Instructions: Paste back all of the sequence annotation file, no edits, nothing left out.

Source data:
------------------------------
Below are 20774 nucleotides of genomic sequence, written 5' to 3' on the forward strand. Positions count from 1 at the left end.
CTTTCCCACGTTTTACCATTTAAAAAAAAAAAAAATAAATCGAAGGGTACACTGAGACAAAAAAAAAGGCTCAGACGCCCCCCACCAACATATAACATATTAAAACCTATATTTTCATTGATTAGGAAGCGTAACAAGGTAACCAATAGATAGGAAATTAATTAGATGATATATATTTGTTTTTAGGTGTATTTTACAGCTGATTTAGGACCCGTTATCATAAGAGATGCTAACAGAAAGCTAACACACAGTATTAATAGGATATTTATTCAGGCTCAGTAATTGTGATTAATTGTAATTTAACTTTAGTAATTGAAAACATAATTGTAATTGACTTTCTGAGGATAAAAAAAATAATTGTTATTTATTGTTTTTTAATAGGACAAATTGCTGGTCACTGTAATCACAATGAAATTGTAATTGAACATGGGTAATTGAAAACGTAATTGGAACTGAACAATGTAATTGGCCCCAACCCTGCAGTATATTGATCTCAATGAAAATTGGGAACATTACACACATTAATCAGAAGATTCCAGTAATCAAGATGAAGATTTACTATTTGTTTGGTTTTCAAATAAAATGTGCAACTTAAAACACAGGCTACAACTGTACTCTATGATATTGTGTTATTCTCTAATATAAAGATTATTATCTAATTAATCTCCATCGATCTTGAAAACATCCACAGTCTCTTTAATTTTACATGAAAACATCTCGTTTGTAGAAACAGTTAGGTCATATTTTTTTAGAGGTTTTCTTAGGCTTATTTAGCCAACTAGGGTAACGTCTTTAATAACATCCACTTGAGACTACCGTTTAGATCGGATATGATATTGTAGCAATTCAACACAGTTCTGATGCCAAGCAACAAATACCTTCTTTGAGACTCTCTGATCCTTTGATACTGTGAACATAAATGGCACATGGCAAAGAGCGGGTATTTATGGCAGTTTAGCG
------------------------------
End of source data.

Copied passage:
Below are 20774 nucleotides of genomic sequence, written 5' to 3' on the forward strand. Positions count from 1 at the left end.
CTTTCCCACGTTTTACCATTTAAAAAAAAAAAAAATAAATCGAAGGGTACACTGAGACAAAAAAAAAGGCTCAGACGCCCCCCACCAACATATAACATATTAAAACCTATATTTTCATTGATTAGGAAGCGTAACAAGGTAACCAATAGATAGGAAATTAATTAGATGATATATATTTGTTTTTAGGTGTATTTTACAGCTGATTTAGGACCCGTTATCATAAGAGATGCTAACAGAAAGCTAACACACAGTATTAATAGGATATTTATTCAGGCTCAGTAATTGTGATTAATTGTAATTTAACTTTAGTAATTGAAAACATAATTGTAATTGACTTTCTGAGGATAAAAAAAATAATTGTTATTTATTGTTTTTTAATAGGACAAATTGCTGGTCACTGTAATCACAATGAAATTGTAATTGAACATGGGTAATTGAAAACGTAATTGGAACTGAACAATGTAATTGGCCCCAACCCTGCAGTATATTGATCTCAATGAAAATTGGGAACATTACACACATTAATCAGAAGATTCCAGTAATCAAGATGAAGATTTACTATTTGTTTGGTTTTCAAATAAAATGTGCAACTTAAAACACAGGCTACAACTGTACTCTATGATATTGTGTTATTCTCTAATATAAAGATTATTATCTAATTAATCTCCATCGATCTTGAAAACATCCACAGTCTCTTTAATTTTACATGAAAACATCTCGTTTGTAGAAACAGTTAGGTCATATTTTTTTAGAGGTTTTCTTAGGCTTATTTAGCCAACTAGGGTAACGTCTTTAATAACATCCACTTGAGACTACCGTTTAGATCGGATATGATATTGTAGCAATTCAACACAGTTCTGATGCCAAGCAACAAATACCTTCTTTGAGACTCTCTGATCCTTTGATACTGTGAACATAAATGGCACATGGCAAAGAGCGGGTATTTATGGCAGTTTAGCG